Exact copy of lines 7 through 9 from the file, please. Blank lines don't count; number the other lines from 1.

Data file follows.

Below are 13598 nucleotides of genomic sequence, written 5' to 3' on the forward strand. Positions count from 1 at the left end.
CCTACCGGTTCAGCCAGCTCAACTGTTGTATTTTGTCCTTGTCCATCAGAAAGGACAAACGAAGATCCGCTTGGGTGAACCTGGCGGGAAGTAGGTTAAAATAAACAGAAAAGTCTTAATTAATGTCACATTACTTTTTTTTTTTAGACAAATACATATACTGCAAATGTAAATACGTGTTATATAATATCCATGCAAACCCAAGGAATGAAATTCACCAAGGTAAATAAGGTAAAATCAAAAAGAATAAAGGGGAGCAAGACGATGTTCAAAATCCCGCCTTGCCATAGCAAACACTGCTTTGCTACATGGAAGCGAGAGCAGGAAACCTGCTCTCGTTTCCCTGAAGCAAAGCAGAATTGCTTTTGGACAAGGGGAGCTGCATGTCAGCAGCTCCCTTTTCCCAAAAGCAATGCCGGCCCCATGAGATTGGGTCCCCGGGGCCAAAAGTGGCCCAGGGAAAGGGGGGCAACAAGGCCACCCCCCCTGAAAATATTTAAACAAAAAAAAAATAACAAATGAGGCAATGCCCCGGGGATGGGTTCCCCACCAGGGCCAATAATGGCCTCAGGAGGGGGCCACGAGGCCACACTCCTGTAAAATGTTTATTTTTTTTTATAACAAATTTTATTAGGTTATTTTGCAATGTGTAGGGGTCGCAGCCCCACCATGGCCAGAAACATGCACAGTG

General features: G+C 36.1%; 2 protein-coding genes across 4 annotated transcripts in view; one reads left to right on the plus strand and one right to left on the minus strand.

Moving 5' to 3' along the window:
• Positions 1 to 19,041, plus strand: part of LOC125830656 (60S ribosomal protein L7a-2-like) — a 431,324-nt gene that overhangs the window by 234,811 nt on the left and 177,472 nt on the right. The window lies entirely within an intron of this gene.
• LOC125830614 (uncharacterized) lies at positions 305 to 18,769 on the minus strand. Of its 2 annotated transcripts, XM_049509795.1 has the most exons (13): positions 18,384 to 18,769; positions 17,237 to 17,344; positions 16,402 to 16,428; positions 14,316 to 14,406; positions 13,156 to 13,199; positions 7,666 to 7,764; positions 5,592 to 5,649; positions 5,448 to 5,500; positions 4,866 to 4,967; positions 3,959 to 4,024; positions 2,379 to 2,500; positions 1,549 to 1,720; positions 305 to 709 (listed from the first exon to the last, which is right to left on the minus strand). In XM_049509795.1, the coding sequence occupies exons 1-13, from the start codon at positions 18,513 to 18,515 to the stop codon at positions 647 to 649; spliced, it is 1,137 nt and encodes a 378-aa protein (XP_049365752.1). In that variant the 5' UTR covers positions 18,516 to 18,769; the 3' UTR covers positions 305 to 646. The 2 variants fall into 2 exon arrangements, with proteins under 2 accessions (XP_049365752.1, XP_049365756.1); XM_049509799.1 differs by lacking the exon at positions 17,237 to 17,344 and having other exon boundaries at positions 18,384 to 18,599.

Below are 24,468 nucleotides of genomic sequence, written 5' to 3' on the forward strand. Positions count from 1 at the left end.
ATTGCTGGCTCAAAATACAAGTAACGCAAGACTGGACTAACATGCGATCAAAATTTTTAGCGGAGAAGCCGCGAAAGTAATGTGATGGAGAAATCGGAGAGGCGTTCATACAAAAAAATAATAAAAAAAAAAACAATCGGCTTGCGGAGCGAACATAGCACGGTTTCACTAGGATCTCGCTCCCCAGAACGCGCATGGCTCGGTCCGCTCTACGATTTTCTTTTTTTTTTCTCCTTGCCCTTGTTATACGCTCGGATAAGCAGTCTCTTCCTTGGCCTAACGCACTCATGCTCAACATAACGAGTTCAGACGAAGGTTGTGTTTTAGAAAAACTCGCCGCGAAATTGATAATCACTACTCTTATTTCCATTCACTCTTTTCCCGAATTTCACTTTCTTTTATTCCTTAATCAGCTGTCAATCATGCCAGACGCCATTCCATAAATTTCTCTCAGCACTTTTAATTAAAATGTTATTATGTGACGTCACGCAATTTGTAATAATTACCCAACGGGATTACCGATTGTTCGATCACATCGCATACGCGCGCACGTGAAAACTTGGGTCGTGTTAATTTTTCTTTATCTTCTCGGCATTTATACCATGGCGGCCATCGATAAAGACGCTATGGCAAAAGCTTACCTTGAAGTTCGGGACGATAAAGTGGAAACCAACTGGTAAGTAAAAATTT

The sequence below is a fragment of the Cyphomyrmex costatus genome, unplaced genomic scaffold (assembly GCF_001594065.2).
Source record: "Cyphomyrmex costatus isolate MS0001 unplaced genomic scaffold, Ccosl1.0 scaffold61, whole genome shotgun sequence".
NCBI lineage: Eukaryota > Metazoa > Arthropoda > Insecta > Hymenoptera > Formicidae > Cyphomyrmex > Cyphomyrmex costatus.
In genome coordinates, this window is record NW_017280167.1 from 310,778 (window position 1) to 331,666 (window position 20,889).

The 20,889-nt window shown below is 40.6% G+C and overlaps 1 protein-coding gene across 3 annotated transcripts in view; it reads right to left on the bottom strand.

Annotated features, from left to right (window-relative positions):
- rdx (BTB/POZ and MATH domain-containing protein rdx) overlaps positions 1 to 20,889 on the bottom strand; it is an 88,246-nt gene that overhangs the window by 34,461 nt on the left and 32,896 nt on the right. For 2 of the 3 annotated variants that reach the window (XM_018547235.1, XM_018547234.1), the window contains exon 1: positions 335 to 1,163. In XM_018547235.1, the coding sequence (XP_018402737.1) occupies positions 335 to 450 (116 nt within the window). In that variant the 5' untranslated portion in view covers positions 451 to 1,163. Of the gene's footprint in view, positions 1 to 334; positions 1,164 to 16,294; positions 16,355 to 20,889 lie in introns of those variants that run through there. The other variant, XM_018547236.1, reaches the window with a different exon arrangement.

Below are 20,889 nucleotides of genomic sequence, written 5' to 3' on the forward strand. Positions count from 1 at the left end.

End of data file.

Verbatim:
Below are 24,468 nucleotides of genomic sequence, written 5' to 3' on the forward strand. Positions count from 1 at the left end.
ATTGCTGGCTCAAAATACAAGTAACGCAAGACTGGACTAACATGCGATCAAAATTTTTAGCGGAGAAGCCGCGAAAGTAATGTGATGGAGAAATCGGAGAGGCGTTCATACAAAAAAATAATAAAAAAAAAAACAATCGGCTTGCGGAGCGAACATAGCACGGTTTCACTAGGATCTCGCTCCCCAGAACGCGCATGGCTCGGTCCGCTCTACGATTTTCTTTTTTTTTTCTCCTTGCCCTTGTTATACGCTCGGATAAGCAGTCTCTTCCTTGGCCTAACGCACTCATGCTCAACATAACGAGTTCAGACGAAGGTTGTGTTTTAGAAAAACTCGCCGCGAAATTGATAATCACTACTCTTATTTCCATTCACTCTTTTCCCGAATTTCACTTTCTTTTATTCCTTAATCAGCTGTCAATCATGCCAGACGCCATTCCATAAATTTCTCTCAGCACTTTTAATTAAAATGTTATTATGTGACGTCACGCAATTTGTAATAATTACCCAACGGGATTACCGATTGTTCGATCACATCGCATACGCGCGCACGTGAAAACTTGGGTCGTGTTAATTTTTCTTTATCTTCTCGGCATTTATACCATGGCGGCCATCGATAAAGACGCTATGGCAAAAGCTTACCTTGAAGTTCGGGACGATAAAGTGGAAACCAACTGGTAAGTAAAAATTT

The sequence below is a fragment of the Cyphomyrmex costatus genome, unplaced genomic scaffold (assembly GCF_001594065.2).